For many photographers, the size, weight, and convenience of a good DSLR system will trump potential quality gains from a medium or large-format film system. I know that I personally do not miss waiting two weeks for my slides to be processed, only to find that I’d not gotten the results I wanted.
Others prefer film for nostalgic reasons. Film grain, especially in black and white images, still gives a dimensional quality and subtle texture to images that can create a wonderful mood. Moreover, if you’ve ever developed your own prints in a darkroom, there is no denying the absolute magic that happens as you watch the latent image appear on your paper in the developer tray.
The intangible benefits of film go beyond dynamic range and resolution. The process of shooting film puts pressure on the photographer to get as much right in-camera as possible. Combined with their relatively small capacity (36 or fewer images, depending on format), film cameras force the photographer to slow down and really think about what the photograph is going to be. This is a process easily lost on digital photographers who take a “spray and pray” or “fix it in post” approach to photography.
Speaking of post-processing, I think that’s an area where you can certainly make a case for film, just not in the way you might be thinking. Most of us don’t own a wet darkroom, especially for color film. The post-processing techniques of the masters like Ansel Adams, while powerful, are still fairly limited by today’s digital standards. And that’s not always a bad thing. Many of my clients don’t want to spend hours behind a computer screen managing and processing images. With film, we had smaller quantities of images to start with, and then a couple of “keepers” per roll to really work on for final prints. I’m sure there are some people who would rather just send their roll of film to the local drugstore and get a pack of 4×6″ prints back instead of having to organize them all digitally.
Should you try film?
If you’re looking to try (or go back to) film photography, the good news is that equipment can be had for extremely little cost. The expensive medium format systems of the past now cost just a few hundred dollars. Film is still available from some of the major online retailers, but it can be hard to find a good processing lab anymore without having to send your film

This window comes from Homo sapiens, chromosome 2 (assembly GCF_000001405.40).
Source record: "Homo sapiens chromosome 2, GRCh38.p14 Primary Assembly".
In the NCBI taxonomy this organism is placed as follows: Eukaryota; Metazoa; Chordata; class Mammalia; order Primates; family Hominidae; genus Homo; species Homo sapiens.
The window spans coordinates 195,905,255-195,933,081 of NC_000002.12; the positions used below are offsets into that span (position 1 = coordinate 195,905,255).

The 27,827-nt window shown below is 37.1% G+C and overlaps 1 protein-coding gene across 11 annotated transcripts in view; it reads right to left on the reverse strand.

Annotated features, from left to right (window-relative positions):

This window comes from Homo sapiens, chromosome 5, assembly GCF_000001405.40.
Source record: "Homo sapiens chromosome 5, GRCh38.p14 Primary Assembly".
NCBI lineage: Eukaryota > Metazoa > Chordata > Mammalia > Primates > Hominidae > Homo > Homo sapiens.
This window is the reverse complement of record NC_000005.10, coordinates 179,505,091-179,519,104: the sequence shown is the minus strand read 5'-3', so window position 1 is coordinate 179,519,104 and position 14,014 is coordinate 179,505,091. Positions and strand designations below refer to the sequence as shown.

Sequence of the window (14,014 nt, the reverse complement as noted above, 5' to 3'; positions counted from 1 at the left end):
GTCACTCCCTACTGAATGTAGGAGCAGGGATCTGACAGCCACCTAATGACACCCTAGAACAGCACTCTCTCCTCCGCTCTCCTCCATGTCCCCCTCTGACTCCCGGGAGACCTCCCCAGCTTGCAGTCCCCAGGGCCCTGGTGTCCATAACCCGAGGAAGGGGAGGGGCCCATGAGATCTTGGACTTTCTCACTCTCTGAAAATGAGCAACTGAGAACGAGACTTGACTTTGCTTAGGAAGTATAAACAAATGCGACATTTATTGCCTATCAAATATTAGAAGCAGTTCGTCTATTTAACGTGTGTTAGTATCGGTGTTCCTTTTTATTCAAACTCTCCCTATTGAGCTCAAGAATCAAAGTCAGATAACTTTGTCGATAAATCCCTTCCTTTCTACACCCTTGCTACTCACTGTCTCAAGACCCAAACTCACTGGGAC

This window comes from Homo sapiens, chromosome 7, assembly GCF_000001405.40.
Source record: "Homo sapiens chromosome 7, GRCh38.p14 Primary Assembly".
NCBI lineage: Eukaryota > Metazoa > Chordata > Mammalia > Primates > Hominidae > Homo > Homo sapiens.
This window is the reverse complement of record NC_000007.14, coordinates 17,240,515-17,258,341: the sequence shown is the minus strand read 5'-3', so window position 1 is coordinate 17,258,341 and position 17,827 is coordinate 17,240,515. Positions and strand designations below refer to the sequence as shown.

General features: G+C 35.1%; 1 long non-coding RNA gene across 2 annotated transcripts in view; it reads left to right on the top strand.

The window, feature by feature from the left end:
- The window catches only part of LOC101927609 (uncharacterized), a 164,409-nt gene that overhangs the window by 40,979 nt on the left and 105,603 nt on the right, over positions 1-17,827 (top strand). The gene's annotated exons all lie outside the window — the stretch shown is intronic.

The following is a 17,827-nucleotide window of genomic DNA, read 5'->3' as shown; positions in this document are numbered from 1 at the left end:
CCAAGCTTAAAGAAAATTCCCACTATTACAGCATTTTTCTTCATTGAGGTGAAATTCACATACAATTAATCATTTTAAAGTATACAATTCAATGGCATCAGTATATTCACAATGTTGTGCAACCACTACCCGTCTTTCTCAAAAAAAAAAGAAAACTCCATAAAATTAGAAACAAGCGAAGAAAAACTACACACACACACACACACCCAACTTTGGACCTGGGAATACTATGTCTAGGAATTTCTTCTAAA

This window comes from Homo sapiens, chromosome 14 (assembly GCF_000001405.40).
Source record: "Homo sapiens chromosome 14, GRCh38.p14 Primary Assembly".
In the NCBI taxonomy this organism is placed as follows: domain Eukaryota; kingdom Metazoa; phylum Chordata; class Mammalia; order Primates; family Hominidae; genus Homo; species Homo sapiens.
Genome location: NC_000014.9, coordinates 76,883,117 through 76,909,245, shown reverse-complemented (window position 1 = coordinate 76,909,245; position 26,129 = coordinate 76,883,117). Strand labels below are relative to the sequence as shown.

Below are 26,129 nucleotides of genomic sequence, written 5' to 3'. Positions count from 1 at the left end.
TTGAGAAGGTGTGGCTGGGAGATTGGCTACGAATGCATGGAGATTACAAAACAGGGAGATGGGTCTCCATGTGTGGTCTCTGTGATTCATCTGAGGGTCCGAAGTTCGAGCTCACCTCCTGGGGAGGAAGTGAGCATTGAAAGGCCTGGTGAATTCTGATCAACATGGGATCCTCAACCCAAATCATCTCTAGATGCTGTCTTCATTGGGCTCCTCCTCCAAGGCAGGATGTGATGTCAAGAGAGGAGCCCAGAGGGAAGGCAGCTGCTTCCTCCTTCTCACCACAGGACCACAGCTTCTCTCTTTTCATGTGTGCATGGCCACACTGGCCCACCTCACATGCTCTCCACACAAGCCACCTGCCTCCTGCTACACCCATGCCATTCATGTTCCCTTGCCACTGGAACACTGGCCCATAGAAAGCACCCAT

As a professional photographer who has used both film and digital over the years, I don’t ever see myself going back to film for serious work. Sure, it was fun to use, and the process of using the camera with film was definitely as much of the art form as the medium itself. It’s easy to go out and grab hundreds of crummy images with a digital camera if you don’t use proper discipline; something that was forced upon us when using film. However, by applying the same discipline that I used with film cameras to my digital equipment, I get results that I never could have imagined when I used 35mm slide film.
I’ve seen a trend for wedding photographers to offer traditional film (usually black and white) as an option for clients. I say, more power to them. To me, the drawbacks of using film for clients trumps the nostalgia of the medium. I’m not saying I couldn’t do it; I’m simply pointing out that with today’s technology, I would reduce my risk of failure for a critical event session by using digital media. Moreover, if you are willing to put in a little learning time, you can deliver images that have all the qualities of black and white film (tone, grain, etc) but still have color originals in the digital file, with more detail and dynamic range than 35mm film did in the past. For me, the flexibility of having a digital master which I can then adjust to deliver a variety of looks is key to my use of digital image capture.
In the example above, I started with a very low-contrast digital capture, which is something most slide films would not produce. From there, I was able to use film emulation filters in Color Efex Pro 4 and Silver Efex Pro 2 to create a film look, including contrast, color, and grain. But rather than just using canned presets, I can also customize each look to retain color or shadow/highlight details in ways I never could have with a 35mm film scan. The plasticity of the original RAW digital capture delivers astounding flexibility once you’ve mastered your processing software tools.